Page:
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Friends with Anorexia

Discussion in 'Mental Health Disorders' started by Viro, Jun 1, 2010.

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  1. Viro

    Viro Well-Known Member

    Before I make my post, let me explain something about myself.

    I suffered from anorexia for years. Today is my 56th day since I finally overcame it (hopefully once and for all). It was a massive struggle for me, pitting myself against my concerned friends and family.

    A friend of mine has begun exhibiting behaviours that are indicative of an eating disorder. He frequently skips meals. I broached the subject with him yesterday, and he admitted that he feels like he's fat, when he really is not at all close. I'm wondering, what should I do? This is someone who I feel compelled to help, before this terrible conditions consumes him.

    Does anyone have any advice on how to do this? In the past, my experiences with this issue have revolved around me finding ways to deprive my body of vital nutrients, and I am completely new to the idea of trying to pull someone out of the hole I have just recently emerged from.

    Thank you.
  2. plates

    plates Well-Known Member

    I'm in a similar position with my sister, only with her, it's a long term abusive relationship and alcohol.

    What I know is, that like your friend, even though she might be actively in self destruction right now, the methods she's using is a type of survival for feelings she cannot manage, and what she is doing helps her.

    Your friend's eating disorder, is most probably the very end result of a lot of emotional turmoil- and drawing attention to that emotional turmoil, rather than the eating as such, might be more help than lets say, giving out lists of the "risks of an eating disorder."

    I'd suspect, that person would be fragile emotionally, and dislikes some of his feelings and judges himself harshly for having them.

    You could:
    -Offer him a time and space to talk about what's on your mind here, and leave it up to him if he wants to.
    -Offer him an ear which is non-judgemental, which will be difficult seeing as you've personally experienced anorexia, it's harm and how it effected you. But I can remember, being preached at never helped me.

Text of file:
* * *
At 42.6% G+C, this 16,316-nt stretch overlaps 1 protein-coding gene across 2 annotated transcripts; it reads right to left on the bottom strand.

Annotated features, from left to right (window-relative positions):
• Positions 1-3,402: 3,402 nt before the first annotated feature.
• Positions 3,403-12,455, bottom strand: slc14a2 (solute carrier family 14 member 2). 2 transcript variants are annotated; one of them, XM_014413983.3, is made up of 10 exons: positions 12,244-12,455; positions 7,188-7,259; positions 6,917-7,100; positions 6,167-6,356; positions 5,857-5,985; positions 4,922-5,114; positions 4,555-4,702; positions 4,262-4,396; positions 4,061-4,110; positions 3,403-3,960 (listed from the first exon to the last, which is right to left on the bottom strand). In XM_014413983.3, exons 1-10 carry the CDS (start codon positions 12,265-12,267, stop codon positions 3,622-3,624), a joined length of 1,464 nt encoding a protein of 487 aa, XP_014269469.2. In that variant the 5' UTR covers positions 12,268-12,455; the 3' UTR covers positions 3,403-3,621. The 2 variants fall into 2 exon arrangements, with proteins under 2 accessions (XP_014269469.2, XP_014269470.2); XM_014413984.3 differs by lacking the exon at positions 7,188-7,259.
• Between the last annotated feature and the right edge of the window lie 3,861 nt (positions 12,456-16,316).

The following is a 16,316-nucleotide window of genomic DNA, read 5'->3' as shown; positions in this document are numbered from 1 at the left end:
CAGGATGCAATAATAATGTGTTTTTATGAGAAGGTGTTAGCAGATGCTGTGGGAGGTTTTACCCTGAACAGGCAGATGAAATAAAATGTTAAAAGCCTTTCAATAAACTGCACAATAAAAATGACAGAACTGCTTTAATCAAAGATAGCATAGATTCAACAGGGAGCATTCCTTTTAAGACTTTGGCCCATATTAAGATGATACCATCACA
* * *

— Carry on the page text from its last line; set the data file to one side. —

-Encourage that: it's perfectly okay to have the feelings he has, and how he is reacting with food/body, is because he's struggling, and there is nothing wrong with struggling.
    -Show him any options when it comes to emotional support, counselling and therapy. I'd say this is key, as emotional awareness, working on self acceptance, would help any fast spiralling down, in terms of self-harming behaviour with food.
    -Talk to him about risks, or giving him some solid information on paper about looking after oneself, the way the body works in terms of how much food one needs, and the importance of regular physical checks, regardless of how much he weighs and looks, if he's b/ping, or restricting, and exercising.

    I hope that was helpful. Also for you personally, look after yourself, protect yourself and don't get sucked into someone's hell, if you feel you can't cope. You sound like you're doing amazing with getting better, I'm there myself- and I found other people's struggles when I wasn't well, a huge trigger, I couldn't be around people for long, who were in active eating disorders or drug dependency, for my own health- so take care.
  3. abrillgreen

    abrillgreen New Member

    Anorexia nervosa, frequently referred to artlessly as anorexia, is one blazon of bistro disorder. More importantly, it is aswell a cerebral disorder. Anorexia is a action that goes above out-of-control dieting. A being with anorexia generally initially begins dieting to lose weight.
  4. Viro

    Viro Well-Known Member

    Do you really expect to sell pills with that?
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